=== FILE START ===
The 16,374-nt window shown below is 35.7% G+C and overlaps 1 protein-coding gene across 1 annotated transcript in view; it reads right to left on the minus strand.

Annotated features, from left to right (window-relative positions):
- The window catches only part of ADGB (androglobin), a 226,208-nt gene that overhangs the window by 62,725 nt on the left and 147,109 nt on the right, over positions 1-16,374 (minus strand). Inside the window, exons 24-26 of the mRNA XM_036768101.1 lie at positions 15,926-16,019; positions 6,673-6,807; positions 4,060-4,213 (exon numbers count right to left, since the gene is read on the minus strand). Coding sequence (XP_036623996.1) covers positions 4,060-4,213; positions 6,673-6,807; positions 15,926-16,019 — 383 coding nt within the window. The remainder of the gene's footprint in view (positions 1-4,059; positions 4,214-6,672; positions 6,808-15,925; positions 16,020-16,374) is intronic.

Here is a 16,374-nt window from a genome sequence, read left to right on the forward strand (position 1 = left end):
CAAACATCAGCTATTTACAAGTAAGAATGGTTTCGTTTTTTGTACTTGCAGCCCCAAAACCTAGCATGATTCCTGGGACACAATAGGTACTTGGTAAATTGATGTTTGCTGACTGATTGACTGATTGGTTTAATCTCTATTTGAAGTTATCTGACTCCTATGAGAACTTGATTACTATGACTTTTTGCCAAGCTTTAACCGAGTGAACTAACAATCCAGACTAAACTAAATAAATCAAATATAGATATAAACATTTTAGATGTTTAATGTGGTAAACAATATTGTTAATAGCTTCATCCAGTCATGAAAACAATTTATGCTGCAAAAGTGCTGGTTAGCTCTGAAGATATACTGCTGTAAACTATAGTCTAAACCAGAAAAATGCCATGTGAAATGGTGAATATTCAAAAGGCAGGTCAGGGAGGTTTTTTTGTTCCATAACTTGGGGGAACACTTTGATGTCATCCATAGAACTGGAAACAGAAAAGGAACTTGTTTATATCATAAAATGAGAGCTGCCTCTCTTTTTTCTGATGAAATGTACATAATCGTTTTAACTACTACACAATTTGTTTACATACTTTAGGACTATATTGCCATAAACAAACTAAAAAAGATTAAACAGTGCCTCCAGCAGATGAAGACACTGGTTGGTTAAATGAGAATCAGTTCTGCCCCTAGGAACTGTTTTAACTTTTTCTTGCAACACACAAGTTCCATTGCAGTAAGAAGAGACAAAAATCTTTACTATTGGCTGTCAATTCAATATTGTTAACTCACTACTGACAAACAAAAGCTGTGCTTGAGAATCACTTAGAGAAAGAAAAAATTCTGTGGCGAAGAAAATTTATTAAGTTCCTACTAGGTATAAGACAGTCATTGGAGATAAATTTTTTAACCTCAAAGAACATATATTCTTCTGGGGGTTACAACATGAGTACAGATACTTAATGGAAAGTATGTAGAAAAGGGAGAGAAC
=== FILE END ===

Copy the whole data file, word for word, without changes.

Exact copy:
The 16,374-nt window shown below is 35.7% G+C and overlaps 1 protein-coding gene across 1 annotated transcript in view; it reads right to left on the minus strand.

Annotated features, from left to right (window-relative positions):
- The window catches only part of ADGB (androglobin), a 226,208-nt gene that overhangs the window by 62,725 nt on the left and 147,109 nt on the right, over positions 1-16,374 (minus strand). Inside the window, exons 24-26 of the mRNA XM_036768101.1 lie at positions 15,926-16,019; positions 6,673-6,807; positions 4,060-4,213 (exon numbers count right to left, since the gene is read on the minus strand). Coding sequence (XP_036623996.1) covers positions 4,060-4,213; positions 6,673-6,807; positions 15,926-16,019 — 383 coding nt within the window. The remainder of the gene's footprint in view (positions 1-4,059; positions 4,214-6,672; positions 6,808-15,925; positions 16,020-16,374) is intronic.

Here is a 16,374-nt window from a genome sequence, read left to right on the forward strand (position 1 = left end):
CAAACATCAGCTATTTACAAGTAAGAATGGTTTCGTTTTTTGTACTTGCAGCCCCAAAACCTAGCATGATTCCTGGGACACAATAGGTACTTGGTAAATTGATGTTTGCTGACTGATTGACTGATTGGTTTAATCTCTATTTGAAGTTATCTGACTCCTATGAGAACTTGATTACTATGACTTTTTGCCAAGCTTTAACCGAGTGAACTAACAATCCAGACTAAACTAAATAAATCAAATATAGATATAAACATTTTAGATGTTTAATGTGGTAAACAATATTGTTAATAGCTTCATCCAGTCATGAAAACAATTTATGCTGCAAAAGTGCTGGTTAGCTCTGAAGATATACTGCTGTAAACTATAGTCTAAACCAGAAAAATGCCATGTGAAATGGTGAATATTCAAAAGGCAGGTCAGGGAGGTTTTTTTGTTCCATAACTTGGGGGAACACTTTGATGTCATCCATAGAACTGGAAACAGAAAAGGAACTTGTTTATATCATAAAATGAGAGCTGCCTCTCTTTTTTCTGATGAAATGTACATAATCGTTTTAACTACTACACAATTTGTTTACATACTTTAGGACTATATTGCCATAAACAAACTAAAAAAGATTAAACAGTGCCTCCAGCAGATGAAGACACTGGTTGGTTAAATGAGAATCAGTTCTGCCCCTAGGAACTGTTTTAACTTTTTCTTGCAACACACAAGTTCCATTGCAGTAAGAAGAGACAAAAATCTTTACTATTGGCTGTCAATTCAATATTGTTAACTCACTACTGACAAACAAAAGCTGTGCTTGAGAATCACTTAGAGAAAGAAAAAATTCTGTGGCGAAGAAAATTTATTAAGTTCCTACTAGGTATAAGACAGTCATTGGAGATAAATTTTTTAACCTCAAAGAACATATATTCTTCTGGGGGTTACAACATGAGTACAGATACTTAATGGAAAGTATGTAGAAAAGGGAGAGAAC